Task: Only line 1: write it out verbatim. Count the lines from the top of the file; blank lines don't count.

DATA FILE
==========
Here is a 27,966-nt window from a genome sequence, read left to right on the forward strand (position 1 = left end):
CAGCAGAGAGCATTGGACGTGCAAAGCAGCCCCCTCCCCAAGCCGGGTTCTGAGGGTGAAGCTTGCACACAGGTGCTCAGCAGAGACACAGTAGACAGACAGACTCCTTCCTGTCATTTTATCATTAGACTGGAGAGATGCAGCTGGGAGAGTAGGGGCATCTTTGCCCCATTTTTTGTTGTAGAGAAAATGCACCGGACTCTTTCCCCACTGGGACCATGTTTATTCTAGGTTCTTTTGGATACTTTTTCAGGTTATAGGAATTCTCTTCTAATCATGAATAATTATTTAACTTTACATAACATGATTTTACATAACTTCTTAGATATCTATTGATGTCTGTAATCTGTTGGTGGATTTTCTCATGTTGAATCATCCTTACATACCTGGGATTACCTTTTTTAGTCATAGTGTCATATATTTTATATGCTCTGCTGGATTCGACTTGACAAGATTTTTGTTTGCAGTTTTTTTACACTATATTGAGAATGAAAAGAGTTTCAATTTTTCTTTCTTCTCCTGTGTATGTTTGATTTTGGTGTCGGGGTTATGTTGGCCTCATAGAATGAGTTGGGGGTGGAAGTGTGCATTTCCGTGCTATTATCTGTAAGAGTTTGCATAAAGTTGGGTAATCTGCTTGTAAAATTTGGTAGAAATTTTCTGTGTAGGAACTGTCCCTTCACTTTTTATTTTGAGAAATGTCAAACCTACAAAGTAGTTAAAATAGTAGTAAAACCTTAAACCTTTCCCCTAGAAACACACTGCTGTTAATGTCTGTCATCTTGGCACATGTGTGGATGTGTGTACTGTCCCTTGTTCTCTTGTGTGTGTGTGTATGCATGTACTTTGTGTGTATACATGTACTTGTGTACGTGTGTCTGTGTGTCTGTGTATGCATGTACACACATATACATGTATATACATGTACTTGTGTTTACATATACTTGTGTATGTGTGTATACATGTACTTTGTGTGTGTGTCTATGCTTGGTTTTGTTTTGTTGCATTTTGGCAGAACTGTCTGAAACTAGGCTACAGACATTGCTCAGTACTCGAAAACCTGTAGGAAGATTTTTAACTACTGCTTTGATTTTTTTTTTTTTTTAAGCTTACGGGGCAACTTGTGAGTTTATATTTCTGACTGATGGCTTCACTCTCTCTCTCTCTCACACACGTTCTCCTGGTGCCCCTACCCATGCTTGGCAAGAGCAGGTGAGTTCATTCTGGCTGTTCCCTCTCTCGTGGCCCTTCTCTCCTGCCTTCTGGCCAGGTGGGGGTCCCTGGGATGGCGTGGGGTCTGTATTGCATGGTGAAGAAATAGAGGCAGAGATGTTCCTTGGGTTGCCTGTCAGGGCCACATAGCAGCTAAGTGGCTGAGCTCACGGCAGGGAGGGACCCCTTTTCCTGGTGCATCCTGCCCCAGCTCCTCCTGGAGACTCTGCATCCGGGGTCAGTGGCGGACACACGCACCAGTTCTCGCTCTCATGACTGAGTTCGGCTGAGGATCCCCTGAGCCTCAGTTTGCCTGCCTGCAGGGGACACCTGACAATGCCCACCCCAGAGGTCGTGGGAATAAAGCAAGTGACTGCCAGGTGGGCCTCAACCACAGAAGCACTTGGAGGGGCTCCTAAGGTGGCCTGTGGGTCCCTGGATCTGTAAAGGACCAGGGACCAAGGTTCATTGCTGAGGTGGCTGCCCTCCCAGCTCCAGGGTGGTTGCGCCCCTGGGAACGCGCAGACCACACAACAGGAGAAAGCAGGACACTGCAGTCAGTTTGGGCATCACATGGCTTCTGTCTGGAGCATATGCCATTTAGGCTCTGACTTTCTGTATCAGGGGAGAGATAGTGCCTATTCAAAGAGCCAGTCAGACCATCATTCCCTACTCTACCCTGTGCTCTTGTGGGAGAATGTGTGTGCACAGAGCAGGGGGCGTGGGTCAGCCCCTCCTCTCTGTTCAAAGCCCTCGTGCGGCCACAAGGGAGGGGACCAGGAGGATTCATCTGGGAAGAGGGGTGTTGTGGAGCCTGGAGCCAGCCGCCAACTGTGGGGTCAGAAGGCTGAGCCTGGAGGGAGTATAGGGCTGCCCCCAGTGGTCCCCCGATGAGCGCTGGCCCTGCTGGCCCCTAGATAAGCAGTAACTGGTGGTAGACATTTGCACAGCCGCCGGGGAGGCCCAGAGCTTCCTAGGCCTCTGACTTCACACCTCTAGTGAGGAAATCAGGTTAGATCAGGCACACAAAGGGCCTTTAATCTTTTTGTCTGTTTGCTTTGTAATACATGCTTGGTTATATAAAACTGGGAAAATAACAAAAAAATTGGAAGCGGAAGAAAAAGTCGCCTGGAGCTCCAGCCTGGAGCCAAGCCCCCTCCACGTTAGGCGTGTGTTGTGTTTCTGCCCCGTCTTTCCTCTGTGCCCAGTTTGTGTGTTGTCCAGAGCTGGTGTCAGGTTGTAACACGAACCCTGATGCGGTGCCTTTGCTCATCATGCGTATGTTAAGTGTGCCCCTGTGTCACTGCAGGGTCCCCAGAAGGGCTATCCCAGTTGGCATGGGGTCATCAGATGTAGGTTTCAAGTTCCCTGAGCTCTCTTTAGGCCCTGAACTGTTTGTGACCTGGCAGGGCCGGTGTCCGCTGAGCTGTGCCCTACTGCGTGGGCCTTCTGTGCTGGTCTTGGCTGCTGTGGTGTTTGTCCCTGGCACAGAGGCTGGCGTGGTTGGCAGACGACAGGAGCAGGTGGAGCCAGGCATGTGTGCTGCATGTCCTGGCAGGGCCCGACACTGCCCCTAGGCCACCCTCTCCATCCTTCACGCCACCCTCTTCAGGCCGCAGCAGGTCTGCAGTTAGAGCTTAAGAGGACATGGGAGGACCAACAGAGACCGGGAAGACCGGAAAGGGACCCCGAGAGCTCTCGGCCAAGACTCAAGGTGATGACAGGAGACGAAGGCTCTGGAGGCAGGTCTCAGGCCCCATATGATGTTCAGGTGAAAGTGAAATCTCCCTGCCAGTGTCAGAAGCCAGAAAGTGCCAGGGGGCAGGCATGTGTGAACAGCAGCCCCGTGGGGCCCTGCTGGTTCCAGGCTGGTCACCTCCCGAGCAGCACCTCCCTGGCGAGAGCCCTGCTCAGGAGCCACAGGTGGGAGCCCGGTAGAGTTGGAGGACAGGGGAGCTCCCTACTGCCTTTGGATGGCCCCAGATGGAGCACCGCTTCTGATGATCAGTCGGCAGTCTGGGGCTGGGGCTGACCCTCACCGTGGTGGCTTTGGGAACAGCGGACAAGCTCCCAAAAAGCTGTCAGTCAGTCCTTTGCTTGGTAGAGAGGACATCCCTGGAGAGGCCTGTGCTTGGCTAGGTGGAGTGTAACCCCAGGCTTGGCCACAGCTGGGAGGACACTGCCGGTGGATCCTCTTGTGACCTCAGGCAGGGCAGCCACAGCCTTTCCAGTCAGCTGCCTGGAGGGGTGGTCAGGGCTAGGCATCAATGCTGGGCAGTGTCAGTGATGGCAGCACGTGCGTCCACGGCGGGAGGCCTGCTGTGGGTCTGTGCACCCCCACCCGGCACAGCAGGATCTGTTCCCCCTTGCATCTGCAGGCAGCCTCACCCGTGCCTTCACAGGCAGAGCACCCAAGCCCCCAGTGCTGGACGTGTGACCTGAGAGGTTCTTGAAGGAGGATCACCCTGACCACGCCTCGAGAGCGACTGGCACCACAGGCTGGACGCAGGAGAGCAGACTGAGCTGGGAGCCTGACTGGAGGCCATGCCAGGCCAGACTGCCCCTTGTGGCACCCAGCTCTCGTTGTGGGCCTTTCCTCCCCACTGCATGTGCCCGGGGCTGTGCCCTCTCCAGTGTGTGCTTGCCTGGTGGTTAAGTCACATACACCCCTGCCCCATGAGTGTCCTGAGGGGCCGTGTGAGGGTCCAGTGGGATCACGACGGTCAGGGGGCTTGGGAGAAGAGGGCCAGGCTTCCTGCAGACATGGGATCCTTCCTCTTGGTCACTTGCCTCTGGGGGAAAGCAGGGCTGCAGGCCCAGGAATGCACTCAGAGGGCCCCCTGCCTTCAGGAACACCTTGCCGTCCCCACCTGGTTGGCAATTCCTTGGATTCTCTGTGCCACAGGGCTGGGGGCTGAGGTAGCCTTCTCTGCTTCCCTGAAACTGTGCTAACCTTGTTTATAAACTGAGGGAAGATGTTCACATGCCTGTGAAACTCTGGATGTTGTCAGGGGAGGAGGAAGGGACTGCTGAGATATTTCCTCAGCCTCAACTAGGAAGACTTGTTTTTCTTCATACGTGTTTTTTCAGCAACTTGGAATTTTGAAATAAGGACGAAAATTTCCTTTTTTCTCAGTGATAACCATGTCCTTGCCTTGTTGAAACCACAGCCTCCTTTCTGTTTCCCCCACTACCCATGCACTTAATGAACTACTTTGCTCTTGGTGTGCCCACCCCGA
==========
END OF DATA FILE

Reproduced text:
Here is a 27,966-nt window from a genome sequence, read left to right on the forward strand (position 1 = left end):